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Rotator Cuff Tendonitis


What is the Rotator Cuff?

The Rotator Cuff is comprised of four muscles that attach to the ball of the shoulder (humeral head). These muscles attach to the ball of the shoulder as tendons, which can be seen in the pictures as the white extension of the muscle. When the rotator cuff tears, it occurs where the tendon attaches to the bone.


The four rotator cuff muscles are called the:

  1. Supraspinatus
  2. Infraspinatus
  3. Teres Minor
  4. Subscapularis

The rotator cuff muscles help raise the arm in the air, rotate the arm in and out and reach up the back. More specifically the Supraspinatus and Infraspinatus help raise the arm in the air while the Teres Minor and part of the Infraspinatus help to rotate the arm out or “externally rotate” the shoulder like a pitcher cocking back to throw a baseball. The Subscapularis is the only one of the four rotator cuff muscles to rotate the arm in or “internally rotate” the shoulder.


What is Rotator Cuff Tendonitis/Bursitis?

Rotator cuff tendonitis and bursitis are fairly synonyms with one another. This means that as the rotator cuff tendons pass below the AC joint (the acromio-clavicular joint; this space is called the sub-acromial space) they become inflamed in this area. This occurs from repetitive work overhead, a trauma, heavy lifting away from the body or simple things like sleeping on your side more than the other. This can become very painful with overhead work, sports and everyday activities like reaching into a cabinet.

At the same time the bursa that helps decrease friction on the tendons and separate the top of the rotator cuff tendons and the under surface of the AC joint, becomes inflamed and enlarged. Normally the bursa is small and can’t be seen on an MRI or during a surgical scope of the shoulder. However, when this inflammation happens it further adds to a narrowing of the subacromial space between the the rotator cuff tendons and the under surface of the AC joint. This leads to further pain and irritation of the shoulder with work overhead, sports and activities of daily living. Most of the time this pathology will resolve on its own…other times it will persist for months if no treatment is performed.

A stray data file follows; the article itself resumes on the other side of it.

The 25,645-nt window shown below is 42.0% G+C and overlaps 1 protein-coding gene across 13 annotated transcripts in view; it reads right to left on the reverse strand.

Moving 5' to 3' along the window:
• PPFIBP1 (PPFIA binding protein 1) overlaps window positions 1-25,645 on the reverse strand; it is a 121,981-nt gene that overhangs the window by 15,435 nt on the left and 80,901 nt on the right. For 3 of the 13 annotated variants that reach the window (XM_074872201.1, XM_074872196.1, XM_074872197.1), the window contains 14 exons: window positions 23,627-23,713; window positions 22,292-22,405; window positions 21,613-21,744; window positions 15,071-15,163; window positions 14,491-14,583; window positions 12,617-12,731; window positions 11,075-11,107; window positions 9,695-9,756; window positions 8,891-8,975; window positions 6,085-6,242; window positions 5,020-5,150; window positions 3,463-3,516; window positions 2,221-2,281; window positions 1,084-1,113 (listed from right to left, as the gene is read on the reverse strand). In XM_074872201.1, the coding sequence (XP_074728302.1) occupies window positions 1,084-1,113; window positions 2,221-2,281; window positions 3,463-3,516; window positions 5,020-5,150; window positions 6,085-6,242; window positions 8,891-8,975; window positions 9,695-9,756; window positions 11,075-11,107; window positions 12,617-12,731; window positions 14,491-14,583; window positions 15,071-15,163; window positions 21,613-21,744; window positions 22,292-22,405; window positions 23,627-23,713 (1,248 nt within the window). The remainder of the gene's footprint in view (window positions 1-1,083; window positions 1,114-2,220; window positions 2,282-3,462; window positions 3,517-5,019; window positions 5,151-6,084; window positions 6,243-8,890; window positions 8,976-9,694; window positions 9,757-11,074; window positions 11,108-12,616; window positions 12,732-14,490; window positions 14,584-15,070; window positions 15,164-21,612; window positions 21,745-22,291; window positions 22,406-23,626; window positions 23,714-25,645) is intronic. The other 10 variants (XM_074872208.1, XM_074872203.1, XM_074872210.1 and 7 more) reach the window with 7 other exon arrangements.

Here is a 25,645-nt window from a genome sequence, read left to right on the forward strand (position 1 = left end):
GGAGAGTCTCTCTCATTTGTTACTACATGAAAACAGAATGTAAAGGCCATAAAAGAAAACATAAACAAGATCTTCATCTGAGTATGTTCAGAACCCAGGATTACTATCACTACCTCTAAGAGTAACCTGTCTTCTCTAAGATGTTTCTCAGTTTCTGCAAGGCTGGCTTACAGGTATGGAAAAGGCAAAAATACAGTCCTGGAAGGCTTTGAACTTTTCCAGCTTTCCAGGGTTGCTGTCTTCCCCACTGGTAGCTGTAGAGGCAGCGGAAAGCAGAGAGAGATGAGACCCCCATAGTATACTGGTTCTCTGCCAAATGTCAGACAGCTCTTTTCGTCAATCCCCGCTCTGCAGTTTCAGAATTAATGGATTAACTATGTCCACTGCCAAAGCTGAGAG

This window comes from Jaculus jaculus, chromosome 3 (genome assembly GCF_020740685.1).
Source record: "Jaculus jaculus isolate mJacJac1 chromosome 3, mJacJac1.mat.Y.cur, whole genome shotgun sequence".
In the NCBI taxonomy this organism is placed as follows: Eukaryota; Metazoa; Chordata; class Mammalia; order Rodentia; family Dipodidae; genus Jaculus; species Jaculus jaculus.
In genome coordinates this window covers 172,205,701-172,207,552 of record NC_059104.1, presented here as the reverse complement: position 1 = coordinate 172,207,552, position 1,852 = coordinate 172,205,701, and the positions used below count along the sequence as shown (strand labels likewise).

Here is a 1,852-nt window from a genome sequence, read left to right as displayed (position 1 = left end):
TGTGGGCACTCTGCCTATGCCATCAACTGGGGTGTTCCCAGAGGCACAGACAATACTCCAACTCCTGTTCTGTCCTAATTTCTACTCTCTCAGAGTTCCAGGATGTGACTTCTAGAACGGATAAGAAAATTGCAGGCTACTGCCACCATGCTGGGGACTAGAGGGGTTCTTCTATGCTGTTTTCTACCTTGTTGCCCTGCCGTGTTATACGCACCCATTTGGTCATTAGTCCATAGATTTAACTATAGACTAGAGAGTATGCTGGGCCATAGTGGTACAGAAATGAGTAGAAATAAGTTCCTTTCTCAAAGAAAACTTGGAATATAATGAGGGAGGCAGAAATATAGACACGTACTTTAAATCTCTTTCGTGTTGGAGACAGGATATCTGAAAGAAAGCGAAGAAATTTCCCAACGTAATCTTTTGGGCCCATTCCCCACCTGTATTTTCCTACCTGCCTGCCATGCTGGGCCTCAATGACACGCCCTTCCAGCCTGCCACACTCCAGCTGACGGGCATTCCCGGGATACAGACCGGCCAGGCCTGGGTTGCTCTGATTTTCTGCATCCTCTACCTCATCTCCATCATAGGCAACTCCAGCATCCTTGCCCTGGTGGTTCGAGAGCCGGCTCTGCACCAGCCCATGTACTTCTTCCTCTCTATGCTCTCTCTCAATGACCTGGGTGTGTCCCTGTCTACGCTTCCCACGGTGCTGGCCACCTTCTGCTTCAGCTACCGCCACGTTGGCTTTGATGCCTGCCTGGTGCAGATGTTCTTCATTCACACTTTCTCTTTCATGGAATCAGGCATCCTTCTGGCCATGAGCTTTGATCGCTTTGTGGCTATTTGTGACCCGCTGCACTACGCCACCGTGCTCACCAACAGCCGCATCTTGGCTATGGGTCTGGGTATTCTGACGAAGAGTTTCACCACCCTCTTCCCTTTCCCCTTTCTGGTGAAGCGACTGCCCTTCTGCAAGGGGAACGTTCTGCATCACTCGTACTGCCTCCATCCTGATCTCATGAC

What is Rotator Cuff Impingement?

This occurs when the acromion, as pictured on the right, pushes into the rotator cuff tendons from above. When the acromion is curved or hooked this can increase the likelihood that someone could develop subacromial impingement of the rotator cuff. Pain will be experienced with raising the arm in the air as this also decreases the amount of joint space in the subacromial space. A curved or hooked acromion can cause bursitis and tendonitis due to the increase in pressure and friction on the bursa and rotator cuff tendons. Most commonly these types of an acromion are congenital but can also be developed over time from repetitive heavy lifting over head with blue collar type work as well as weightlifters.